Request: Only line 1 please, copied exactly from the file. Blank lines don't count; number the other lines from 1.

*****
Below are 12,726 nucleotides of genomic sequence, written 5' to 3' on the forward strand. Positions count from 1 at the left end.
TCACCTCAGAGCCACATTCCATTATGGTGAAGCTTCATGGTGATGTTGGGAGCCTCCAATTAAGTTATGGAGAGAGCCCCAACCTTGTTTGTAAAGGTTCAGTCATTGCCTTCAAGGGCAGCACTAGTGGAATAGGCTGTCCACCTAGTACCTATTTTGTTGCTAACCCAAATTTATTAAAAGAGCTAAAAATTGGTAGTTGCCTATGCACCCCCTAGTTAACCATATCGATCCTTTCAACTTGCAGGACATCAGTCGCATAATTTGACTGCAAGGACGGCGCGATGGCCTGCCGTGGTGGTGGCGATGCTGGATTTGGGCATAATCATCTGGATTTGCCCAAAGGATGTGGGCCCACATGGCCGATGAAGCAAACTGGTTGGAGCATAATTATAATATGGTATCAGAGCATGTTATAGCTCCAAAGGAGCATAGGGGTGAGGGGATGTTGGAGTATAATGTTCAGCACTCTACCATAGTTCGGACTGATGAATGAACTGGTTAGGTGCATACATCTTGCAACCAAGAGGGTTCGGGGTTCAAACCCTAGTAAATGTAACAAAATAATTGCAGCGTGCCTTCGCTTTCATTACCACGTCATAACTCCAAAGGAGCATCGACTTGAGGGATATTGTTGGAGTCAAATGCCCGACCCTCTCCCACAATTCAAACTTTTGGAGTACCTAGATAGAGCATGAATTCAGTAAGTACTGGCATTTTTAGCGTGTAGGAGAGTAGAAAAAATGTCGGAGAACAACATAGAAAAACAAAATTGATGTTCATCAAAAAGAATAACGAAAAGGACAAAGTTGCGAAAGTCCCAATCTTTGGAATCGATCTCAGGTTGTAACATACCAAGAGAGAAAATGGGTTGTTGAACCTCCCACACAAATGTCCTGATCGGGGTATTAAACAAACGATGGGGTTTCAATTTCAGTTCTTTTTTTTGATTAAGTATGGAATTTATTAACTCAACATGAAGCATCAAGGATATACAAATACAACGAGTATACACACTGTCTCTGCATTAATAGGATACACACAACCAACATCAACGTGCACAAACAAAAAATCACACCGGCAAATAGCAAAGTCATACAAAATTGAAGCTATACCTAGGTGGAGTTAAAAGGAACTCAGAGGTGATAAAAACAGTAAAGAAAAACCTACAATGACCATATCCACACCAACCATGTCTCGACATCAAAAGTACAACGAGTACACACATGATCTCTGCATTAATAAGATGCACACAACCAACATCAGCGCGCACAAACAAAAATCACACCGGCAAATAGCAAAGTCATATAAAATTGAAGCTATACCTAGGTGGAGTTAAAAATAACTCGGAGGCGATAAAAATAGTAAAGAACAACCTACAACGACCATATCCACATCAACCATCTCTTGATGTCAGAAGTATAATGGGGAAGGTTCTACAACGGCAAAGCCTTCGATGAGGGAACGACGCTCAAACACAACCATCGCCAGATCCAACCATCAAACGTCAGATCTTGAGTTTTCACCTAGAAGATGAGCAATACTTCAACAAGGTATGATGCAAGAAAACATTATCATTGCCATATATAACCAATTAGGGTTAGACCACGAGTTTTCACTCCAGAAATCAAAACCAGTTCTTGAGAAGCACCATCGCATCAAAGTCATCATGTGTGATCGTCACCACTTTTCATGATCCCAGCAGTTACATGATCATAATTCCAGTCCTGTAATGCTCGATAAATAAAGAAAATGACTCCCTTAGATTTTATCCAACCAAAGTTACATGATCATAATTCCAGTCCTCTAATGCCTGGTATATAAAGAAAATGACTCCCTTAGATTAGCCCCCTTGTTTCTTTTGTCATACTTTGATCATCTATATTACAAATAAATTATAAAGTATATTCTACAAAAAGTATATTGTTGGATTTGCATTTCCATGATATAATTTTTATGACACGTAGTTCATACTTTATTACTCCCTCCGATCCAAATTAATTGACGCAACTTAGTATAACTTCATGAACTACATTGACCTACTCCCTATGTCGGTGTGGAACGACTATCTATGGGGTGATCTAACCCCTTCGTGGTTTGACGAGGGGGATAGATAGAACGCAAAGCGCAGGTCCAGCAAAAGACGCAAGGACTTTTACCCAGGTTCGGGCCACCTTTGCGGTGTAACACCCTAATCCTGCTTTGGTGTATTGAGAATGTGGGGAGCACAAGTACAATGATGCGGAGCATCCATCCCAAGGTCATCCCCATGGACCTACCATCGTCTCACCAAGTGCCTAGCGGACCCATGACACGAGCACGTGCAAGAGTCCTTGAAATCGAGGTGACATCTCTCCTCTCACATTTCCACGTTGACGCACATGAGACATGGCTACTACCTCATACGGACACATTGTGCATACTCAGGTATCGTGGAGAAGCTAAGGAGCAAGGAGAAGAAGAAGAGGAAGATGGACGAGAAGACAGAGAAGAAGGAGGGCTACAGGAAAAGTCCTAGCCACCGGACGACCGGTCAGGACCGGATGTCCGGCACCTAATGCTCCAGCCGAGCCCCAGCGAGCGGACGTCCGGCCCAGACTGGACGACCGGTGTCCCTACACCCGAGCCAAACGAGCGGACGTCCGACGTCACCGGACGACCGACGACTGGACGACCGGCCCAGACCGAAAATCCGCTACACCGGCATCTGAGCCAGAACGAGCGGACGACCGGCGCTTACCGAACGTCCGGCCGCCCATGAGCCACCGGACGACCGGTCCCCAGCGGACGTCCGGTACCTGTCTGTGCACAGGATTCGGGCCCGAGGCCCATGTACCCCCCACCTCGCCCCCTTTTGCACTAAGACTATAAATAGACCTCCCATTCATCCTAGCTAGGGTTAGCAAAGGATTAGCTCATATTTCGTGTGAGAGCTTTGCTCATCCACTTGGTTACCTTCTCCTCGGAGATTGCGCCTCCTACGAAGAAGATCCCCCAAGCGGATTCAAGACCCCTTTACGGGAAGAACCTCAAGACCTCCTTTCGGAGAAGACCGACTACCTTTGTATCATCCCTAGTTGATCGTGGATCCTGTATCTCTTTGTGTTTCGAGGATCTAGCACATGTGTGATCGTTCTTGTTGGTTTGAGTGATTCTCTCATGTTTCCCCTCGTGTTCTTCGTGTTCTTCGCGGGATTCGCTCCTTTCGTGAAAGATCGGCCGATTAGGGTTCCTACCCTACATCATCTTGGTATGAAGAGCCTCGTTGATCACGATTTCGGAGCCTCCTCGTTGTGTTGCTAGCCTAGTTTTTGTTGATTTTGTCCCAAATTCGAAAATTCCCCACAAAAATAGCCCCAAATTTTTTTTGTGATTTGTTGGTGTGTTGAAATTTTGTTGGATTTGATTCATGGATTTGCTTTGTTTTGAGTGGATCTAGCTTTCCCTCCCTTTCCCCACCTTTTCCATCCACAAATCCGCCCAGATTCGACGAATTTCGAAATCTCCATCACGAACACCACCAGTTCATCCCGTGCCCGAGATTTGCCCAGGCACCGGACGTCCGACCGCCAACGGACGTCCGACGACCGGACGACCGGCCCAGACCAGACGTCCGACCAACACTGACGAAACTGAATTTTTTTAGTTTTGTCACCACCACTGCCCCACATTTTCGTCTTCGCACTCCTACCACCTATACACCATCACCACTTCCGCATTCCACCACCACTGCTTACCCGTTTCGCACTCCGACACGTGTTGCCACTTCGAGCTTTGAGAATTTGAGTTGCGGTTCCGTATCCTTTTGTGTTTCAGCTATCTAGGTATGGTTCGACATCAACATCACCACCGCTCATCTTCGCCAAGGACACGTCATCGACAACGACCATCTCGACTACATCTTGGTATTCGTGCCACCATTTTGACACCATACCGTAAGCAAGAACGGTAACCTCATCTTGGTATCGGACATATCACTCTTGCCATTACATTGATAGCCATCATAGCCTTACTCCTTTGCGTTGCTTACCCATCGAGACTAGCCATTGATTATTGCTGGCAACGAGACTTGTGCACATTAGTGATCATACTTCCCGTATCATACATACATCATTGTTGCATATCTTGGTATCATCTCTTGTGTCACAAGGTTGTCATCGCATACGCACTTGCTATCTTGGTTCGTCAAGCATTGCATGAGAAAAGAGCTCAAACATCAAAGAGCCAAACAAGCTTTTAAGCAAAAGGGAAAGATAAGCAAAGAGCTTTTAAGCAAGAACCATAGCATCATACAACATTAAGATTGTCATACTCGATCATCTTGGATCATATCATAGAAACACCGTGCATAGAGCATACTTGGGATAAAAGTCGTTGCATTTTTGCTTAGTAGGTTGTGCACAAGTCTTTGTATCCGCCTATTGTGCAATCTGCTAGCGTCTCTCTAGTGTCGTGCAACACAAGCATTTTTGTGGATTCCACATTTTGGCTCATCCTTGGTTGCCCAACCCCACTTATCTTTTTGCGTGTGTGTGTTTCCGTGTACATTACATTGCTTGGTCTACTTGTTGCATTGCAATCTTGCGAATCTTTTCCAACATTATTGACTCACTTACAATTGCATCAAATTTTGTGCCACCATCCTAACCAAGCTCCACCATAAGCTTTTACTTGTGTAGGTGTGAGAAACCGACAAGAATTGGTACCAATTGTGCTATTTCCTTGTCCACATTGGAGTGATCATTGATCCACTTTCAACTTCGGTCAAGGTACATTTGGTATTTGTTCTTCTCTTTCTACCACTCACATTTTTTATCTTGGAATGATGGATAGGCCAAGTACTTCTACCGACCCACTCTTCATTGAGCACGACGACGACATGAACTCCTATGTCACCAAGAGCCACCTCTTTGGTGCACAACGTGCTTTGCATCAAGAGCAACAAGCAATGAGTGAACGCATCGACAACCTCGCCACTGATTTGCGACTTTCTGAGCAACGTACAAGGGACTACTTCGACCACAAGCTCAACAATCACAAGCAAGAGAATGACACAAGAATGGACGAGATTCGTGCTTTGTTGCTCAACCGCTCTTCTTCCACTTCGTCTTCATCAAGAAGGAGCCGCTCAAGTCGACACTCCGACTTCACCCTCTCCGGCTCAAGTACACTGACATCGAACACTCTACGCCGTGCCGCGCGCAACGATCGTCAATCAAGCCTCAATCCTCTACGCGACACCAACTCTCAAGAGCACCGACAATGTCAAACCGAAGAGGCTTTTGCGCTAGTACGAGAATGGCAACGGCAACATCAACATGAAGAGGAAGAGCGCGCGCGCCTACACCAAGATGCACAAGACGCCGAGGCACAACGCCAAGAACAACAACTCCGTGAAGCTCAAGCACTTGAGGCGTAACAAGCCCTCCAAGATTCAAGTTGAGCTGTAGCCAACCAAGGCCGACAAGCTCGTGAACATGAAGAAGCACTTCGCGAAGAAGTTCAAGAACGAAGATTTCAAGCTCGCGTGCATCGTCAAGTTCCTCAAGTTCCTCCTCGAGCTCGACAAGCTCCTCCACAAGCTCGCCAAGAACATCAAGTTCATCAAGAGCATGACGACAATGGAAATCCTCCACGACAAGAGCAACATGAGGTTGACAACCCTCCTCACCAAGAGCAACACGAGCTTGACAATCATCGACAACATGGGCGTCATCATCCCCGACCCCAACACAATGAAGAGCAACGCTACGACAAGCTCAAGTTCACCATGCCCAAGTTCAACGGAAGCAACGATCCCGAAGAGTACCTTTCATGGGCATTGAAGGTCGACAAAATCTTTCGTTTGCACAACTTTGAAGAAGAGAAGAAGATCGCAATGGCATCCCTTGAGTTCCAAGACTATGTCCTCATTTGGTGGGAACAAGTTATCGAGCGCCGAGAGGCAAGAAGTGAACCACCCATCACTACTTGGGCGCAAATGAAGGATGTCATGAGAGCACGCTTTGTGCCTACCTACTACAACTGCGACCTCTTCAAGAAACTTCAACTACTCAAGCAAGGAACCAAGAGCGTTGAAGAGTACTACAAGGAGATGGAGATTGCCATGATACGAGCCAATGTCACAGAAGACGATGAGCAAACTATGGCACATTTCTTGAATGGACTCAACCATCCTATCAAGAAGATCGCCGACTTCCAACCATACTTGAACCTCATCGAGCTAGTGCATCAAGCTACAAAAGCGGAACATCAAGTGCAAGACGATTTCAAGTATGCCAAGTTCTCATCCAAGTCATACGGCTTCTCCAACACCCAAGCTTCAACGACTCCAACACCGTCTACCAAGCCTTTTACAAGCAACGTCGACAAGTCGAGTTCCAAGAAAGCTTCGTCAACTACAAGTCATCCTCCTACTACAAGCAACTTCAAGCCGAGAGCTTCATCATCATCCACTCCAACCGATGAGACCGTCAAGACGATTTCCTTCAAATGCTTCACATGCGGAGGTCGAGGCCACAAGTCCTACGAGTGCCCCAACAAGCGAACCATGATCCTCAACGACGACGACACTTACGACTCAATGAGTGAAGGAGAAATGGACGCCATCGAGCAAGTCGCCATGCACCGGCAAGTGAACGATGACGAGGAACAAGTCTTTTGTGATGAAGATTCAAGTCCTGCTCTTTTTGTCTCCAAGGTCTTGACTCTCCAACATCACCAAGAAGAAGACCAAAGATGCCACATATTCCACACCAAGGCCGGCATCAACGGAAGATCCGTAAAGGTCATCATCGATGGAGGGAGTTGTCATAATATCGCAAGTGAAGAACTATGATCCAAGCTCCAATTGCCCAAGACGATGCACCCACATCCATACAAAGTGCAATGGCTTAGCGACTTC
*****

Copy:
Below are 12,726 nucleotides of genomic sequence, written 5' to 3' on the forward strand. Positions count from 1 at the left end.